IT’S BACK! That Was A Bit Mental is resurrected

On 1 January 2011, I launched That Was A Bit Mental.

In a rather unassuming post simply called Why, Hello There, I introduced the site as “a celebration of the more weird and wonderful movies I tend to watch”.

Over the years the site continued to grow and it eventually developed a bit of a cult following. Colleagues and Twitter followers suggested movies for me to review, usually the most bizarre films they could think of (in keeping with the site’s style).

Writing was my profession: as a video game journalist, I wrote for the likes of Official Nintendo Magazine, Nintendo Gamer and CVG all while keeping TWABM going in my free time.

TWABM, then, was my way of continuing to write for fun. There was no pressure in writing my film reviews: no editors to decide what I could and couldn’t write, no sub-editors rewriting my words to fit a house style, no strict deadlines to meet. It was my escape and my constant reminder that writing is fun.

The site looked like this in the early days

It also gave me the freedom to write in a way I was more comfortable with. My daft, conversational, sweary writing style which can now be seen in my games site Tired Old Hack was nurtured and evolved on TWABM.

A lot can change in seven years, though. At the start of 2015 CVG was closed down and I was asked to either move to Bath and join GamesRadar or take redundancy. With a payoff in my bank account – there’s no way I could have joined the site that killed the one I loved – my wife and I moved back to my native Scotland.

There I got a ‘grown-up’ job, writing for the Scottish Government website, but since my passion for writing about games hadn’t died along with CVG, I started a new gaming site called Tired Old Hack. It started to grow, and continues to do so.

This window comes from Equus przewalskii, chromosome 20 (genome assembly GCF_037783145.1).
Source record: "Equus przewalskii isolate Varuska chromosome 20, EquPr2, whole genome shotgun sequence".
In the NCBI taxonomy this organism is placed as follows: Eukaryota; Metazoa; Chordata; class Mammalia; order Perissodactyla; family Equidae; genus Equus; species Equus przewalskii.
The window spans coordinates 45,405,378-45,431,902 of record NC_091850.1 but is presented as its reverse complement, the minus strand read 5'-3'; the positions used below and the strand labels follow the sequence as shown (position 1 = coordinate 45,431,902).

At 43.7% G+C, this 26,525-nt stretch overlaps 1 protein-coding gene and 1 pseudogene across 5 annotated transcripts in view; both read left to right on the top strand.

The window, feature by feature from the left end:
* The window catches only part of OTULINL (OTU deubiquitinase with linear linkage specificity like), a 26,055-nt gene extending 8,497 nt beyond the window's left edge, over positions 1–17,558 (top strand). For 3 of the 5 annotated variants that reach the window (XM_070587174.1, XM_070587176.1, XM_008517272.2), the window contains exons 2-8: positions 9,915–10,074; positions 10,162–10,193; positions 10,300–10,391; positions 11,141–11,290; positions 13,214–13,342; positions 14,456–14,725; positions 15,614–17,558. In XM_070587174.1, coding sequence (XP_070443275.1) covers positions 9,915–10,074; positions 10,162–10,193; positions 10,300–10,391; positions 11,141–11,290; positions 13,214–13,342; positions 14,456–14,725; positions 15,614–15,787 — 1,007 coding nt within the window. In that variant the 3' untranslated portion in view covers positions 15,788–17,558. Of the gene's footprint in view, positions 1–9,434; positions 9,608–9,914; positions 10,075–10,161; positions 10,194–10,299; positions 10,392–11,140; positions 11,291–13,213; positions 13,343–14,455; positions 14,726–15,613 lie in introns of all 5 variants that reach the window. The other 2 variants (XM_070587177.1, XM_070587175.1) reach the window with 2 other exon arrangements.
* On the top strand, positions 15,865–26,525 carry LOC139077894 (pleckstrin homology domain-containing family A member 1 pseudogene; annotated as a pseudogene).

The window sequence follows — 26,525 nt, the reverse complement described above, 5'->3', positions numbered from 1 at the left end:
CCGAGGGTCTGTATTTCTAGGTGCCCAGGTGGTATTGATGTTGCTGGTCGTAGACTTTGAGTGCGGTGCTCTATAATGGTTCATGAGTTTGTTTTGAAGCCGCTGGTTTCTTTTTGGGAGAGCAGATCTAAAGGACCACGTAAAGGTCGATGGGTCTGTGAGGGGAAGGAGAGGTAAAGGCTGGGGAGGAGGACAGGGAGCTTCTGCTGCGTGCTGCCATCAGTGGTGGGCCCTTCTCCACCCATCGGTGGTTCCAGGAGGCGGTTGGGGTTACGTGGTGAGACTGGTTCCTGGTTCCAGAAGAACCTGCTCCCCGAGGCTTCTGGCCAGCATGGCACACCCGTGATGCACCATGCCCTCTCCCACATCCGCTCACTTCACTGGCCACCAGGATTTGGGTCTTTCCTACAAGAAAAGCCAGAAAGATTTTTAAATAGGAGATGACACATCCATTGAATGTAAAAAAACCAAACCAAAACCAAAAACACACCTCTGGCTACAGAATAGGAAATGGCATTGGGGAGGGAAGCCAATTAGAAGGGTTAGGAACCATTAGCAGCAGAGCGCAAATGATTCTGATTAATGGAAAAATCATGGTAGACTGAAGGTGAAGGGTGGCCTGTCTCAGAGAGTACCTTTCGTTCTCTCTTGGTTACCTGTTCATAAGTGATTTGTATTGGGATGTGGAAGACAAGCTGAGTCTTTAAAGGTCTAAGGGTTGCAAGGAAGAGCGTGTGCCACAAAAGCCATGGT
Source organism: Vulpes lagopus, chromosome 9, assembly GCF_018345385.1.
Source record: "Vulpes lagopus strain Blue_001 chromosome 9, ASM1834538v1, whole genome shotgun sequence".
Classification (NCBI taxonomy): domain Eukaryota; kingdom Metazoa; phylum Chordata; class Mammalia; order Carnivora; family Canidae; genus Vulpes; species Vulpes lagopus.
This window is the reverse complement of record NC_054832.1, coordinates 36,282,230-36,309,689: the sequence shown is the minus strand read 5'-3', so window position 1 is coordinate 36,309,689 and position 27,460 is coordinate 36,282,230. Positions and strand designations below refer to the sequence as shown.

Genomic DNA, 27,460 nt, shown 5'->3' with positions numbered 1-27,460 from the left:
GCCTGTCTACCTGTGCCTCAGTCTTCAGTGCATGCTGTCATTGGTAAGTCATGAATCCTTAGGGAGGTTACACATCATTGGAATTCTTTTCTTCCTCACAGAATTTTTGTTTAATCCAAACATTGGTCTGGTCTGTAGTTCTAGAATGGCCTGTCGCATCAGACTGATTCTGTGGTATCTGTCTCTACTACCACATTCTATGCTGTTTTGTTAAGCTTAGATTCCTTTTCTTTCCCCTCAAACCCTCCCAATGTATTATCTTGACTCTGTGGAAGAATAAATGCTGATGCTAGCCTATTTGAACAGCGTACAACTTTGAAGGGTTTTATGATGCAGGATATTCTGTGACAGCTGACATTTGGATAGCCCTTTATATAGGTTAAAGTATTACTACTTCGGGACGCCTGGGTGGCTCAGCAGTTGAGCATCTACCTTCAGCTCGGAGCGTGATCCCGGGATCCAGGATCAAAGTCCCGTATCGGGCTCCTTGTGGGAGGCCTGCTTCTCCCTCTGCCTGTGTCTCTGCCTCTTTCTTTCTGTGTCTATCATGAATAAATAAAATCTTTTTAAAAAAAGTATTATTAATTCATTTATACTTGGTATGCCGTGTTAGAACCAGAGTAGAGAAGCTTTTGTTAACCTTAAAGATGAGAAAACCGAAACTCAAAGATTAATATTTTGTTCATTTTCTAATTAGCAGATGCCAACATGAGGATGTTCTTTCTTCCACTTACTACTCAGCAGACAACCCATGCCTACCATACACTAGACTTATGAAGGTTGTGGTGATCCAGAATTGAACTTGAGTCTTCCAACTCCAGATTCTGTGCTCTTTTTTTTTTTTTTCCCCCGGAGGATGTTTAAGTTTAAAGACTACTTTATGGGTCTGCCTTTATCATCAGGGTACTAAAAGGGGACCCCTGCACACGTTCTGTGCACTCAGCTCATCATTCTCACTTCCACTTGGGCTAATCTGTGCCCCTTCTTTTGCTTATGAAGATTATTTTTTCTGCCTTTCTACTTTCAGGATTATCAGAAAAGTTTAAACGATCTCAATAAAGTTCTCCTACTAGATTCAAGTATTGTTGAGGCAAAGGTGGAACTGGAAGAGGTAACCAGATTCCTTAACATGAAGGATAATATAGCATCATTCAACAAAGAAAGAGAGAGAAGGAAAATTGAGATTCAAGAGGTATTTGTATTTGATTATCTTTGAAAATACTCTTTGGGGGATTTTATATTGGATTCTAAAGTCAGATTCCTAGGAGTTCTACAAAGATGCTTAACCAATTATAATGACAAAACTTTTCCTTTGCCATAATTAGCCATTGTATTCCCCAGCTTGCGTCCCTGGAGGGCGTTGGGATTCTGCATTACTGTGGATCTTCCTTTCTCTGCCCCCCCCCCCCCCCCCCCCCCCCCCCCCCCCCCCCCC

I was now juggling a new home, a new 9-to-5 job, my long-running movie site and my new gaming site. Something had to give, and I started committing less time to TWABM.

While in 2014 I’d managed to write 77 film reviews, in 2015 that had slightly dropped to 56. In 2016 it plummeted to just 17.

And, in 2017, I wrote a grand total of one solitary review on the site. To all intents and purposes, That Was A Bit Mental had died.

Things have changed again. Continue reading “IT’S BACK! That Was A Bit Mental is resurrected”


Miss Peregrine’s Home For Peculiar Children (2016) review

miss-peregrines-home-for-peculiar-children-posterDirector: Tim Burton

Starring: Asa Butterfield, Eva Green, Ella Purnell, Samuel L Jackson, Terence Stamp, Chris O’Dowd

“Because our abilities don’t fit in the outside world, we live in places like this, where no-one can find us.” (Miss Peregrine, Miss Peregrine’s Home For Peculiar Children)

If you’ve read anything about Tim Burton’s latest film you’ll probably have seen countless comparisons to the X-Men movies, due to the fact it’s set in a school occupied with children with special powers.

But I’m not that lazy.

Instead, I hereby declare that Miss Peregrine’s Home For Peculiar Children is in fact Tim Burton’s version of The Raggy Dolls, the popular British ‘80s and ‘90s cartoon in which a group of wee dudes with abnormalities team up to fight crime or something.

(I don’t know if the Raggy Dolls actually fought crime, I didn’t really watch it. I just liked the theme tune.) Continue reading “Miss Peregrine’s Home For Peculiar Children (2016) review”

Movies to watch on Halloween – The TWABM Guide (updated for 2016)

Given my love of all things horror I’m often asked at this time of year by numerous people – sometimes upwards of three – which scary movies are worth watching.